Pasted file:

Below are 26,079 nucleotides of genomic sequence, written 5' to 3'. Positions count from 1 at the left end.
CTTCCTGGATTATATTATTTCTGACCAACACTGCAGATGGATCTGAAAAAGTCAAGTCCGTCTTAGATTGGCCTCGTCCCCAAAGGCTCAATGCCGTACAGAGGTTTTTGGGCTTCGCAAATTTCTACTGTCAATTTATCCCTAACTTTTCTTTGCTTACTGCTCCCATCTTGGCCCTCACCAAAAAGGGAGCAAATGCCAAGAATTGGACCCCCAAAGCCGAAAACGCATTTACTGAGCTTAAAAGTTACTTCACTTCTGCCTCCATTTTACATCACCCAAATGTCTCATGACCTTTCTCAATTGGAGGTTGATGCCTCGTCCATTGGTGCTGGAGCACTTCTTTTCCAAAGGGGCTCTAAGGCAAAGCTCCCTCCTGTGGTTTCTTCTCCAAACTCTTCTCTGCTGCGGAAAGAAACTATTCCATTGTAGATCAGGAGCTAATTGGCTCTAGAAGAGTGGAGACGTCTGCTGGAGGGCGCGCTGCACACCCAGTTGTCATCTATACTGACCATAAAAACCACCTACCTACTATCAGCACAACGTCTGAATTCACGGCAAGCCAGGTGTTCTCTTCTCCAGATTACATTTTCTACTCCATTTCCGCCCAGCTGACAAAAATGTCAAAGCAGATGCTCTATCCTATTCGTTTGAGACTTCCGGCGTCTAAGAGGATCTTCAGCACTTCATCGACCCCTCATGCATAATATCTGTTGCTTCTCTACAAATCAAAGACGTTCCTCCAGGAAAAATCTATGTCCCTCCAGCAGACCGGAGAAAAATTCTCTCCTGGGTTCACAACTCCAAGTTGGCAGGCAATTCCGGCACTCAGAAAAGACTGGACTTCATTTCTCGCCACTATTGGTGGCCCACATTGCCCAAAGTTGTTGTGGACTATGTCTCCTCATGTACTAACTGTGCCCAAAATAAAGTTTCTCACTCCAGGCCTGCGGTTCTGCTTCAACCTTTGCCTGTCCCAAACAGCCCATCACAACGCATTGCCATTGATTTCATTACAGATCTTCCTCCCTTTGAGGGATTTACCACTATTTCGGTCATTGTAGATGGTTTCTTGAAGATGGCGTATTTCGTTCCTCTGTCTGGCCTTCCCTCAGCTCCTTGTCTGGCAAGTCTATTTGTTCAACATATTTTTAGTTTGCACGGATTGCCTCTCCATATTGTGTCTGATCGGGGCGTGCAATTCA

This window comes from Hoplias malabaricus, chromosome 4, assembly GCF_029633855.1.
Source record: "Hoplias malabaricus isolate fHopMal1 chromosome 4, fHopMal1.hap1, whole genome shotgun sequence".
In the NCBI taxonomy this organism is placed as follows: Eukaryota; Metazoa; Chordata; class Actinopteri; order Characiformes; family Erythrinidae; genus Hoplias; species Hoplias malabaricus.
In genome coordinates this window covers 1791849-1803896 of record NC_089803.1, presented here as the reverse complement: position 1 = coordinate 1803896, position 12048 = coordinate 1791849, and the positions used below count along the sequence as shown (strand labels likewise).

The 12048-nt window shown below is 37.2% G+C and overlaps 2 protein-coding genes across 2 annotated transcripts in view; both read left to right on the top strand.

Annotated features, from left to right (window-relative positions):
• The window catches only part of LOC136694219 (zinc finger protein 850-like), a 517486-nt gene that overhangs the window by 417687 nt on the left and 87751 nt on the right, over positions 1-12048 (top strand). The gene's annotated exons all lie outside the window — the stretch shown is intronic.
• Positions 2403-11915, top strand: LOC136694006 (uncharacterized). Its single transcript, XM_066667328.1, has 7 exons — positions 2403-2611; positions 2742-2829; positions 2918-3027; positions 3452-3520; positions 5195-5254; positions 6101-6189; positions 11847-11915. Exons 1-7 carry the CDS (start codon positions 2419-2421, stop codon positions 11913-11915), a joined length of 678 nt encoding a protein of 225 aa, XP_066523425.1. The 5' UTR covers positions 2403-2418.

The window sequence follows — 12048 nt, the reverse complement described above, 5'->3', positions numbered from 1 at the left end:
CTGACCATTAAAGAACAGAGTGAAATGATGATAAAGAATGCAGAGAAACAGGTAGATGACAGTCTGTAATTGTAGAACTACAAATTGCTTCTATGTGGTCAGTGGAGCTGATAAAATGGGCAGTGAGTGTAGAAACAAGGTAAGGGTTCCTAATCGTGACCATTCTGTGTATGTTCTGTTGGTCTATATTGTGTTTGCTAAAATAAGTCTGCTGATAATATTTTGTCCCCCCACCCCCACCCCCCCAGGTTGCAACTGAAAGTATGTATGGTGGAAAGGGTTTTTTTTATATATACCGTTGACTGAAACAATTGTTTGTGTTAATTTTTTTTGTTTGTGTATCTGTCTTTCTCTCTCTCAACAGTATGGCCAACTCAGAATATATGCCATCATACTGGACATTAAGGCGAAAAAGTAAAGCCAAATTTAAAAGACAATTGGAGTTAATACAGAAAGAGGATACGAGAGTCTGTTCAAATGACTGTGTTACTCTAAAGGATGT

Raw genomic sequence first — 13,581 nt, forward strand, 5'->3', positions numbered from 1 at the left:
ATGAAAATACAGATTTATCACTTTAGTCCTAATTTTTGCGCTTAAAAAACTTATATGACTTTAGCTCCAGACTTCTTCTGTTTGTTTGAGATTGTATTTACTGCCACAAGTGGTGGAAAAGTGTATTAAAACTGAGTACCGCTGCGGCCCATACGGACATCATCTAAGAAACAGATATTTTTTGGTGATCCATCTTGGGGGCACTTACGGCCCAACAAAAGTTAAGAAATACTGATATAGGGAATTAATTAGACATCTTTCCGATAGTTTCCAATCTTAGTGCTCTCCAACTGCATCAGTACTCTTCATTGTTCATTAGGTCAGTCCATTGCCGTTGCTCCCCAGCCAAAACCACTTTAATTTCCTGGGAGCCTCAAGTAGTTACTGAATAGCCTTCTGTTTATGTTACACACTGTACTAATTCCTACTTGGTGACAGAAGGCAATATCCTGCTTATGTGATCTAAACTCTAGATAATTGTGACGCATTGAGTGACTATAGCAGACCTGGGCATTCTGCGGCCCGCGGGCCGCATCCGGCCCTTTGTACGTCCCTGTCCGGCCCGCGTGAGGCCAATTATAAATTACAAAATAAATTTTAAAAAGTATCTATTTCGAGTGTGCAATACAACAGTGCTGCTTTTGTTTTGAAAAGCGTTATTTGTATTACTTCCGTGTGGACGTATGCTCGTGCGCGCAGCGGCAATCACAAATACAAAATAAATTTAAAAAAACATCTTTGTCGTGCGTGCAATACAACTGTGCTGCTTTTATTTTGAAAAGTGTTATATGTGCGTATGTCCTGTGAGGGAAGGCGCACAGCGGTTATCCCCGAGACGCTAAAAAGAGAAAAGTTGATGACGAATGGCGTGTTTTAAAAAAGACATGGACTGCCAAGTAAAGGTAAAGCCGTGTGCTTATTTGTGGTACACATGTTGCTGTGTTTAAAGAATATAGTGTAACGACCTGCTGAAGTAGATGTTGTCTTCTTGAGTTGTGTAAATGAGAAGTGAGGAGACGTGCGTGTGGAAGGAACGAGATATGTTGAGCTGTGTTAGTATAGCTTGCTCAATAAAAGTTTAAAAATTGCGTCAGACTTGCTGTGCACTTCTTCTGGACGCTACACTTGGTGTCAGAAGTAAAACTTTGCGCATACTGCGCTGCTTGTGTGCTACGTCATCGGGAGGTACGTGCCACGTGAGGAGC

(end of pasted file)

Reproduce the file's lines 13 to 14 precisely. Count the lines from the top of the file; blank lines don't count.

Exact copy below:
Raw genomic sequence first — 13,581 nt, forward strand, 5'->3', positions numbered from 1 at the left:
ATGAAAATACAGATTTATCACTTTAGTCCTAATTTTTGCGCTTAAAAAACTTATATGACTTTAGCTCCAGACTTCTTCTGTTTGTTTGAGATTGTATTTACTGCCACAAGTGGTGGAAAAGTGTATTAAAACTGAGTACCGCTGCGGCCCATACGGACATCATCTAAGAAACAGATATTTTTTGGTGATCCATCTTGGGGGCACTTACGGCCCAACAAAAGTTAAGAAATACTGATATAGGGAATTAATTAGACATCTTTCCGATAGTTTCCAATCTTAGTGCTCTCCAACTGCATCAGTACTCTTCATTGTTCATTAGGTCAGTCCATTGCCGTTGCTCCCCAGCCAAAACCACTTTAATTTCCTGGGAGCCTCAAGTAGTTACTGAATAGCCTTCTGTTTATGTTACACACTGTACTAATTCCTACTTGGTGACAGAAGGCAATATCCTGCTTATGTGATCTAAACTCTAGATAATTGTGACGCATTGAGTGACTATAGCAGACCTGGGCATTCTGCGGCCCGCGGGCCGCATCCGGCCCTTTGTACGTCCCTGTCCGGCCCGCGTGAGGCCAATTATAAATTACAAAATAAATTTTAAAAAGTATCTATTTCGAGTGTGCAATACAACAGTGCTGCTTTTGTTTTGAAAAGCGTTATTTGTATTACTTCCGTGTGGACGTATGCTCGTGCGCGCAGCGGCAATCACAAATACAAAATAAATTTAAAAAAACATCTTTGTCGTGCGTGCAATACAACTGTGCTGCTTTTATTTTGAAAAGTGTTATATGTGCGTATGTCCTGTGAGGGAAGGCGCACAGCGGTTATCCCCGAGACGCTAAAAAGAGAAAAGTTGATGACGAATGGCGTGTTTTAAAAAAGACATGGACTGCCAAGTAAAGGTAAAGCCGTGTGCTTATTTGTGGTACACATGTTGCTGTGTTTAAAGAATATAGTGTAACGACCTGCTGAAGTAGATGTTGTCTTCTTGAGTTGTGTAAATGAGAAGTGAGGAGACGTGCGTGTGGAAGGAACGAGATATGTTGAGCTGTGTTAGTATAGCTTGCTCAATAAAAGTTTAAAAATTGCGTCAGACTTGCTGTGCACTTCTTCTGGACGCTACACTTGGTGTCAGAAGTAAAACTTTGCGCATACTGCGCTGCTTGTGTGCTACGTCATCGGGAGGTACGTGCCACGTGAGGAGC